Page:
The Chitrakars in Naya: Emotion and the Ways of Remembrance
Reeti Basu Centre for Historical Studies, Jawaharlal Nehru University
Centre for Historical Studies, Jawaharlal Nehru University
Journal Issue: Oral History and Emotions (2018)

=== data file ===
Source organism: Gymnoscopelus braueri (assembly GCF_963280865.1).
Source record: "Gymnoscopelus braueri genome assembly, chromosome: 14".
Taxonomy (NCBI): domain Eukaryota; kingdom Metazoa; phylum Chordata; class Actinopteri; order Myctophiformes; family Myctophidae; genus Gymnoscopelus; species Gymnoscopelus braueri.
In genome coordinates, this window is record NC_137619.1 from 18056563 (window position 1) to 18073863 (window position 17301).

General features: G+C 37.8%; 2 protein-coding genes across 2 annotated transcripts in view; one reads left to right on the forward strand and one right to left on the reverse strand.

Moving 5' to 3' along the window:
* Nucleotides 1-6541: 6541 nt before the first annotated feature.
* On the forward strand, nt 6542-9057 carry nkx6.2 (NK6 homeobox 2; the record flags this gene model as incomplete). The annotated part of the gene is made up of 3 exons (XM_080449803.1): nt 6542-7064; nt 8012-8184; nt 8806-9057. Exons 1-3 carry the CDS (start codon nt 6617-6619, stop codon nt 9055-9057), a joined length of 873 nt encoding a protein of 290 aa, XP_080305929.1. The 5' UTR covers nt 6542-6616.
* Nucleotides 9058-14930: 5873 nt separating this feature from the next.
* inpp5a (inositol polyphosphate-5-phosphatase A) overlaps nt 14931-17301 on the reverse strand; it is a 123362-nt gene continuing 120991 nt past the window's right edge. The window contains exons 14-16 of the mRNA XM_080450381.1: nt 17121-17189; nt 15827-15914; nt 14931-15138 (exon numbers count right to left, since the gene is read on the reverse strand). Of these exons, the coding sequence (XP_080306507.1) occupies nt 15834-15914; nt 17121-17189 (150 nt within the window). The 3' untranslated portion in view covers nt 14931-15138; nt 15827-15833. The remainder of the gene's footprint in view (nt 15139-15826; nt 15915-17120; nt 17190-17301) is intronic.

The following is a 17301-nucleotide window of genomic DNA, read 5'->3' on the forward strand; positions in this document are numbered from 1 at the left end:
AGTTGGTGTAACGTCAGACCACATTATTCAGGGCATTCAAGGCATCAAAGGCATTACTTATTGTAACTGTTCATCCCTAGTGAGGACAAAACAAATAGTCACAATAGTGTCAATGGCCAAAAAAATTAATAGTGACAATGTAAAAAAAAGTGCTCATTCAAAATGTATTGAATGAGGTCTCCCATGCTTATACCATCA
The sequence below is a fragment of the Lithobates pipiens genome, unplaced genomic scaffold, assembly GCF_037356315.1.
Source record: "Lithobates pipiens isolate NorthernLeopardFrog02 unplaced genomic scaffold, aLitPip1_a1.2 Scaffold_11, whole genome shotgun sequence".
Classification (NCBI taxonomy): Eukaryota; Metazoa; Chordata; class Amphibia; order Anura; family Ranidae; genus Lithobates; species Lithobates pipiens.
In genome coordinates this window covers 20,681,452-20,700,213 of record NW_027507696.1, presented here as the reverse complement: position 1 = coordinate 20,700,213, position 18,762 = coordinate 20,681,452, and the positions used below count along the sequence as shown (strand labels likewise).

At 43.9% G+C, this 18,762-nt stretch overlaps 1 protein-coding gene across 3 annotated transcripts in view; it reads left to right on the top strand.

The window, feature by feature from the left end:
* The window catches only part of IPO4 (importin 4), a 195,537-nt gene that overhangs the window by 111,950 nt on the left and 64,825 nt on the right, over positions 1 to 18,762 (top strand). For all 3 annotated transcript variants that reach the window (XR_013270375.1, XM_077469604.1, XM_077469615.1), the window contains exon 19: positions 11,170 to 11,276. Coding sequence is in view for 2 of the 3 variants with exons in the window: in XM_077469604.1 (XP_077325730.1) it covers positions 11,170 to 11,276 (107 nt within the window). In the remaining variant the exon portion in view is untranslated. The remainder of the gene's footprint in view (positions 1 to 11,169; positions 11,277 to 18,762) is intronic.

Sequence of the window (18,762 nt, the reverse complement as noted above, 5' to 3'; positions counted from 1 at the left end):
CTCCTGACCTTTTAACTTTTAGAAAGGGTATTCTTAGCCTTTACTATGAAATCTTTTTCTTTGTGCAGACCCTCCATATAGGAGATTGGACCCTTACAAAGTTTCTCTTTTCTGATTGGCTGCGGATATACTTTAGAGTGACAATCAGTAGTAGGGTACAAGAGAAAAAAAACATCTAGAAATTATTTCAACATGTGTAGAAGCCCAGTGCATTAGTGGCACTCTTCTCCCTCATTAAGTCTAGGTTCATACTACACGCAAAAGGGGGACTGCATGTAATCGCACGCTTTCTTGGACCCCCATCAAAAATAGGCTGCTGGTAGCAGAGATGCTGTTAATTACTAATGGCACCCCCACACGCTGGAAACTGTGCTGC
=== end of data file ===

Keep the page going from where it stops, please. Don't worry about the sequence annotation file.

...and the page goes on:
The Patuas are a community of painters living in the eastern part of India, West Bengal. Patuas or Chitrakars have been practicing patachitra or patashilpa for centuries. Patachitra or patashilpa is a form of scroll painting. Their diverse repertoire includes tales from Hindu mythology, tribal folklore, as well as Islamic tradition. They paint their stories on long scrolls and sing, as the scroll is unrolled frame by frame. The community of Patuas is spread over many districts of pre-partitioned Bengal: Mursidabad, Bankura, South Twenty-four-Parganas etc (including present-day Bangladesh). Today there are only a few practicing Patuas. Most of them live in the Indian districts of Medinipur and Birbhum (West Bengal). Even in Medinipur, the Patuas are giving up their art and taking to carpentry and farming. The market for pats has shrunk and the income has declined. Unlike these settlements, in the Patua para in Naya, the tradition of painting patachitra continues even today. This article will be a case study of a Patua village, called Naya, located at the western part of Medinipur, West Bengal, India.